- Author: Gwen Ashley Walters
- Category: Three Bites
- Issue: Jan 2014
Valley chefs elevate a humble comfort classic. Hint: Lobster helps.
If the last pot pie you ate came in a flimsy tin from the freezer, it’s time to get reacquainted with this timeless staple. Every cuisine has some variant of a steaming, savory stew wrapped in warm pastry dough. Most are modest dishes, but every once in a while a chef will fuss with the humble pie, elevating it from pauper to princely fare. Michael Mina’s signature lobster pot pie is one such regal feast – market priced at $75 on our visit. Why so pricey? Because of the pristine two-pound lobster and elaborate presentation. The hefty crustacean is shelled and nestled into a copper pot with pearl onions, potatoes, wild mushrooms and carrots. Smothered in a creamy, brandy-infused lobster sauce, the pot’s prized contents are sealed with buttery pie dough. After baking, the pot is rushed tableside. A server ceremoniously cuts the golden crust off and places it on a plate before mounding the sea-scented bounty on top, finishing with a ladle of luscious lobster cream. 7575 E. Princess Dr., Scottsdale, 480-513-6002, scottsdaleprincess.com/dining/bourbon-steak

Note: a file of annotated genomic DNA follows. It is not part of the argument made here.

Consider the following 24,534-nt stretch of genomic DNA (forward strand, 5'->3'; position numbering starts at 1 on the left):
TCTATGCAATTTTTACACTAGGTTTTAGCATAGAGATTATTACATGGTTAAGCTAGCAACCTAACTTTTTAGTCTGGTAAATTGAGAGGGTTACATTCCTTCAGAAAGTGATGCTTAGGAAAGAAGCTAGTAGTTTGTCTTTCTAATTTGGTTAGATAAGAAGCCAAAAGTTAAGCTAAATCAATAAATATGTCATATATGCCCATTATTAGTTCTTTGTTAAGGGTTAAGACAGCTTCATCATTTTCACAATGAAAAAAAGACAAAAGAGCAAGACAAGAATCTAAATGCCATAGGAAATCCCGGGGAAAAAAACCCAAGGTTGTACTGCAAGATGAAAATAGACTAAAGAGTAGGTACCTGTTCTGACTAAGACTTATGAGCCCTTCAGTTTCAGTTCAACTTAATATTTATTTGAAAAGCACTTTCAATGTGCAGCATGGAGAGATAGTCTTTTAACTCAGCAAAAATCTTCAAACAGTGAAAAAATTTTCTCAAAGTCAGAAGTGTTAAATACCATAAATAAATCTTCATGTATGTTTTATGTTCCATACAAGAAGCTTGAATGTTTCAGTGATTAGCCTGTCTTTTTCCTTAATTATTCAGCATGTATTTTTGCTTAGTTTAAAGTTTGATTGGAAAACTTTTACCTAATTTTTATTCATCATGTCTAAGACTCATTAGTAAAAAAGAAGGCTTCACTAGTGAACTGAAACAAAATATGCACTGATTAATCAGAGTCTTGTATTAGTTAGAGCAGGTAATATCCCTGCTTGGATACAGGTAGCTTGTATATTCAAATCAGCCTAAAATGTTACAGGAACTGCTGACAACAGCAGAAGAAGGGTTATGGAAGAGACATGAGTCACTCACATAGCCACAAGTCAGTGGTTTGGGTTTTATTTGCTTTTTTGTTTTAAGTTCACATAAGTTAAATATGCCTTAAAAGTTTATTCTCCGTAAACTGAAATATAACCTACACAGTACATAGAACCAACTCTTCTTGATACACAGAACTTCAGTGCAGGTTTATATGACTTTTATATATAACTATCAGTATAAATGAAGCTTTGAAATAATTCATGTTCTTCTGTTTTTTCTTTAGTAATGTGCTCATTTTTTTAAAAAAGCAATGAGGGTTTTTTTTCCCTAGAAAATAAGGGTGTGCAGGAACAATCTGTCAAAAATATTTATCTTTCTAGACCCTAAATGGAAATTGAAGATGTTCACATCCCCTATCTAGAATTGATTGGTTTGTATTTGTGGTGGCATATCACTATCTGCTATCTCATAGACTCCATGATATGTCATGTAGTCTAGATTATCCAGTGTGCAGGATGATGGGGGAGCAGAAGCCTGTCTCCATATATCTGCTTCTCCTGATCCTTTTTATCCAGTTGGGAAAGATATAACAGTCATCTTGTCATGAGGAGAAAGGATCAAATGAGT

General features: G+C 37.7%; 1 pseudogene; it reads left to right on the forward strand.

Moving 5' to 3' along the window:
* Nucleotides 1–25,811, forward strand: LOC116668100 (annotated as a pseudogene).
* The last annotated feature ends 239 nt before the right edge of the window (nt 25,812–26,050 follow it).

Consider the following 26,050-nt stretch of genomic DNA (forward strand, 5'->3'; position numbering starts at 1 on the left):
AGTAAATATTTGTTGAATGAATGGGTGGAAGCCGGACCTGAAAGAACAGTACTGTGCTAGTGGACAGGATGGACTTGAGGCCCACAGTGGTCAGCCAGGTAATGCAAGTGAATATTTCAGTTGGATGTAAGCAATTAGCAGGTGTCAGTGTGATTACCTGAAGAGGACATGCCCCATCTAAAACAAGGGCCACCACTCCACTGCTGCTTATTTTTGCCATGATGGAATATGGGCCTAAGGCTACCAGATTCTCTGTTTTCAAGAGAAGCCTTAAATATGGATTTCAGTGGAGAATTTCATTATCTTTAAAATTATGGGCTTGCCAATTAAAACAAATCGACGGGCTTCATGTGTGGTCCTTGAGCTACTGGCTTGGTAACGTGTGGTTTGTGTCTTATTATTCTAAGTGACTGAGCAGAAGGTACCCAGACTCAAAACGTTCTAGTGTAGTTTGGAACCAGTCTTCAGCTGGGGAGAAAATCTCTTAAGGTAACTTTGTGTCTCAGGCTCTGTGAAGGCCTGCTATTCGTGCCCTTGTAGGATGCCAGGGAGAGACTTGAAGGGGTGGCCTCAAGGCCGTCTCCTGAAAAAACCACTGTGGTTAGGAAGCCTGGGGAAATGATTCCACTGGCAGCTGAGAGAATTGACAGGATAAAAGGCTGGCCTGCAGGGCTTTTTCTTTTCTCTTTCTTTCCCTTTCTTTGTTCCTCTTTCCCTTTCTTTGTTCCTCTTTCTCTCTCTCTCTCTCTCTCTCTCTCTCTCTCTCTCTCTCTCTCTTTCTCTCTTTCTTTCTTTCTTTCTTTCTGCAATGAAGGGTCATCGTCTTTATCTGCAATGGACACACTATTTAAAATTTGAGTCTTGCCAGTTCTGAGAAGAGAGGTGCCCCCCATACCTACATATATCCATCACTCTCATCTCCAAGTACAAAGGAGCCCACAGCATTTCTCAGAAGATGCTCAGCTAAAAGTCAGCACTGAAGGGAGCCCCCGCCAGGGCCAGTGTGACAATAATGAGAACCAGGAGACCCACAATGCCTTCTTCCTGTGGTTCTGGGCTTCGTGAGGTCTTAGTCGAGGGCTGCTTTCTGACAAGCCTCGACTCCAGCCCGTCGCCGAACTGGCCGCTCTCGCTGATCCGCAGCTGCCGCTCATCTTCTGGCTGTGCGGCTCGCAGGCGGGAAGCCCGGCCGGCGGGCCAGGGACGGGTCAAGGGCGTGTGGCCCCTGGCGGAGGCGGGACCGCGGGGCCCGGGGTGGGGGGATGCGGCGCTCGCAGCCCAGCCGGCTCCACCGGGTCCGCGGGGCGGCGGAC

The only thing humble about Eugenia Theodosopoulos’ exquisite chicken pot pie is her explanation of why it’s one of her favorite pastries: “Two important elements I learned from my dad about making pie dough when I started baking pies at age 13 in his restaurant: good ol’ European butter at 83 percent butterfat and not over-mixing the dough.” Wrapped inside that golden crust is Two Wash Ranch poached chicken, celery, onions, peas, potatoes, white wine and fresh herbs, cooked with “lots of love and attention.” 825 W. University Dr., Tempe, 480-966-2745 and 3830 E. Indian School Rd., Phoenix, 602-296-4958, essencebakery.com
Morocco’s contribution to the savory pie realm comes with a dash of sweet. B’stilla is a harmonious marriage of crisp shards of phyllo dough encasing exotically spiced chicken, ground almonds and orange blossom water. Baked until golden brown, it is generously – and artfully – dusted with powdered sugar and cinnamon. Crowned with a red rose (al-zohour means “flower” in Arabic), it’s as lovely to look at as it is delicious to eat. One bite – crisp, sweet, savory, spicy – and it’s easy to see why this delicacy was once reserved for royals. 7814 N. 27th Ave., Phoenix, 602-433-5191